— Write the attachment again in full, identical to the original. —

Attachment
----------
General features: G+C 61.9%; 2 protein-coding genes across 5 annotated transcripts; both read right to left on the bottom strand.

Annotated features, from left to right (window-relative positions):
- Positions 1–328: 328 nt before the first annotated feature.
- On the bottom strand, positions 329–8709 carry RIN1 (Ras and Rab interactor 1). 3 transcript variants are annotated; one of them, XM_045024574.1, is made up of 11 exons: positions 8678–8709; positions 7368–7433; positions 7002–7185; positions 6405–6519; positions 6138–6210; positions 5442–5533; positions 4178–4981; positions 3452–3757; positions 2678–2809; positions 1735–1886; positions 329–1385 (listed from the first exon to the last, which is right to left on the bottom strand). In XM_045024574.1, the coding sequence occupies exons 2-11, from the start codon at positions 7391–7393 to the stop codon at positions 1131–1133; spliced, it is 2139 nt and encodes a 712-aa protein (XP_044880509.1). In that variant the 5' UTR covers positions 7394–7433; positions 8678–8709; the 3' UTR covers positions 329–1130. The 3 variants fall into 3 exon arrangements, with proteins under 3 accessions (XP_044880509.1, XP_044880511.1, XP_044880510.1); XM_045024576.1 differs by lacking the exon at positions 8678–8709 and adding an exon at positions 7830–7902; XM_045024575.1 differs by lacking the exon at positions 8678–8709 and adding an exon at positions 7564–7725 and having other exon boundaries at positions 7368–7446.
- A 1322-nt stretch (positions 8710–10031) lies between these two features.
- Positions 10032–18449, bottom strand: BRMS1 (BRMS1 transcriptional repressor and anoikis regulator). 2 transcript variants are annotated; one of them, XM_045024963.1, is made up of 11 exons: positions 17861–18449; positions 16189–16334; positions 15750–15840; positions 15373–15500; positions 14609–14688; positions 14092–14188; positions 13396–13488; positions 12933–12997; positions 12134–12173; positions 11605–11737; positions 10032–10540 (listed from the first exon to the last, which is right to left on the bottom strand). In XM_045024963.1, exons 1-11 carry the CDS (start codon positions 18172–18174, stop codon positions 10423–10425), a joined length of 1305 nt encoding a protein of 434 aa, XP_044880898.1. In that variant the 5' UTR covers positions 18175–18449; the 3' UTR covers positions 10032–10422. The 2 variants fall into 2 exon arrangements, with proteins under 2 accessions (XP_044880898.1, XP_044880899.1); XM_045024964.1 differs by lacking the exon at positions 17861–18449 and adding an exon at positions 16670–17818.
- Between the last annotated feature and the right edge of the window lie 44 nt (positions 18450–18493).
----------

General features: G+C 61.9%; 2 protein-coding genes across 5 annotated transcripts; both read right to left on the bottom strand.

Annotated features, from left to right (window-relative positions):
- Positions 1–328: 328 nt before the first annotated feature.
- On the bottom strand, positions 329–8709 carry RIN1 (Ras and Rab interactor 1). 3 transcript variants are annotated; one of them, XM_045024574.1, is made up of 11 exons: positions 8678–8709; positions 7368–7433; positions 7002–7185; positions 6405–6519; positions 6138–6210; positions 5442–5533; positions 4178–4981; positions 3452–3757; positions 2678–2809; positions 1735–1886; positions 329–1385 (listed from the first exon to the last, which is right to left on the bottom strand). In XM_045024574.1, the coding sequence occupies exons 2-11, from the start codon at positions 7391–7393 to the stop codon at positions 1131–1133; spliced, it is 2139 nt and encodes a 712-aa protein (XP_044880509.1). In that variant the 5' UTR covers positions 7394–7433; positions 8678–8709; the 3' UTR covers positions 329–1130. The 3 variants fall into 3 exon arrangements, with proteins under 3 accessions (XP_044880509.1, XP_044880511.1, XP_044880510.1); XM_045024576.1 differs by lacking the exon at positions 8678–8709 and adding an exon at positions 7830–7902; XM_045024575.1 differs by lacking the exon at positions 8678–8709 and adding an exon at positions 7564–7725 and having other exon boundaries at positions 7368–7446.
- A 1322-nt stretch (positions 8710–10031) lies between these two features.
- Positions 10032–18449, bottom strand: BRMS1 (BRMS1 transcriptional repressor and anoikis regulator). 2 transcript variants are annotated; one of them, XM_045024963.1, is made up of 11 exons: positions 17861–18449; positions 16189–16334; positions 15750–15840; positions 15373–15500; positions 14609–14688; positions 14092–14188; positions 13396–13488; positions 12933–12997; positions 12134–12173; positions 11605–11737; positions 10032–10540 (listed from the first exon to the last, which is right to left on the bottom strand). In XM_045024963.1, exons 1-11 carry the CDS (start codon positions 18172–18174, stop codon positions 10423–10425), a joined length of 1305 nt encoding a protein of 434 aa, XP_044880898.1. In that variant the 5' UTR covers positions 18175–18449; the 3' UTR covers positions 10032–10422. The 2 variants fall into 2 exon arrangements, with proteins under 2 accessions (XP_044880898.1, XP_044880899.1); XM_045024964.1 differs by lacking the exon at positions 17861–18449 and adding an exon at positions 16670–17818.
- Between the last annotated feature and the right edge of the window lie 44 nt (positions 18450–18493).